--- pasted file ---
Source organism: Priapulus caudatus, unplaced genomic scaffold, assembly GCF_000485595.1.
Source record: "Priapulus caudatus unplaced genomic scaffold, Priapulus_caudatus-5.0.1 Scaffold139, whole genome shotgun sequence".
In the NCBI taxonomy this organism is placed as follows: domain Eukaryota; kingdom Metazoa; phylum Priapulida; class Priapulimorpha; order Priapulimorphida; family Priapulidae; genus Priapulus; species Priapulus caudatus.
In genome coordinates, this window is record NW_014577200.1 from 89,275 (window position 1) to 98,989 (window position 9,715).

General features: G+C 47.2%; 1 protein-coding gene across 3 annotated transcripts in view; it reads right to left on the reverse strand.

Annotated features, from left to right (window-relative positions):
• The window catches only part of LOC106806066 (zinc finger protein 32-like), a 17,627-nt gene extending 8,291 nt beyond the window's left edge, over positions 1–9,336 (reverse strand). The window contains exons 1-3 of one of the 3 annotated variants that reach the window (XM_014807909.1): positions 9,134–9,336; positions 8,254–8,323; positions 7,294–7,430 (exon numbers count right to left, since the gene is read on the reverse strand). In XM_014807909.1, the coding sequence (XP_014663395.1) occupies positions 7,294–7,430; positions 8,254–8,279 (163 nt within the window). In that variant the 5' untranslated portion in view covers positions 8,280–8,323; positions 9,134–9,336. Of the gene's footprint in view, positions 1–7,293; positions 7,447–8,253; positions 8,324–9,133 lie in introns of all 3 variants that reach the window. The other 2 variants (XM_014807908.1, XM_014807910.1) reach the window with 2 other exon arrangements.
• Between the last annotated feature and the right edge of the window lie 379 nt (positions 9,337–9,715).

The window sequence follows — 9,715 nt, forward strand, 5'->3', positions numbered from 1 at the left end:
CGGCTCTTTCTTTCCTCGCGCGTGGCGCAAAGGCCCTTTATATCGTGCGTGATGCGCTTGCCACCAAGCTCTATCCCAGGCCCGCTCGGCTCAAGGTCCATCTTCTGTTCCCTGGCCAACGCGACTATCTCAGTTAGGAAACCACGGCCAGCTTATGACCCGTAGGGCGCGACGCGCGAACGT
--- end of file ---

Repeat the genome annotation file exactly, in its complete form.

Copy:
Source organism: Priapulus caudatus, unplaced genomic scaffold, assembly GCF_000485595.1.
Source record: "Priapulus caudatus unplaced genomic scaffold, Priapulus_caudatus-5.0.1 Scaffold139, whole genome shotgun sequence".
In the NCBI taxonomy this organism is placed as follows: domain Eukaryota; kingdom Metazoa; phylum Priapulida; class Priapulimorpha; order Priapulimorphida; family Priapulidae; genus Priapulus; species Priapulus caudatus.
In genome coordinates, this window is record NW_014577200.1 from 89,275 (window position 1) to 98,989 (window position 9,715).

General features: G+C 47.2%; 1 protein-coding gene across 3 annotated transcripts in view; it reads right to left on the reverse strand.

Annotated features, from left to right (window-relative positions):
• The window catches only part of LOC106806066 (zinc finger protein 32-like), a 17,627-nt gene extending 8,291 nt beyond the window's left edge, over positions 1–9,336 (reverse strand). The window contains exons 1-3 of one of the 3 annotated variants that reach the window (XM_014807909.1): positions 9,134–9,336; positions 8,254–8,323; positions 7,294–7,430 (exon numbers count right to left, since the gene is read on the reverse strand). In XM_014807909.1, the coding sequence (XP_014663395.1) occupies positions 7,294–7,430; positions 8,254–8,279 (163 nt within the window). In that variant the 5' untranslated portion in view covers positions 8,280–8,323; positions 9,134–9,336. Of the gene's footprint in view, positions 1–7,293; positions 7,447–8,253; positions 8,324–9,133 lie in introns of all 3 variants that reach the window. The other 2 variants (XM_014807908.1, XM_014807910.1) reach the window with 2 other exon arrangements.
• Between the last annotated feature and the right edge of the window lie 379 nt (positions 9,337–9,715).

The window sequence follows — 9,715 nt, forward strand, 5'->3', positions numbered from 1 at the left end:
CGGCTCTTTCTTTCCTCGCGCGTGGCGCAAAGGCCCTTTATATCGTGCGTGATGCGCTTGCCACCAAGCTCTATCCCAGGCCCGCTCGGCTCAAGGTCCATCTTCTGTTCCCTGGCCAACGCGACTATCTCAGTTAGGAAACCACGGCCAGCTTATGACCCGTAGGGCGCGACGCGCGAACGT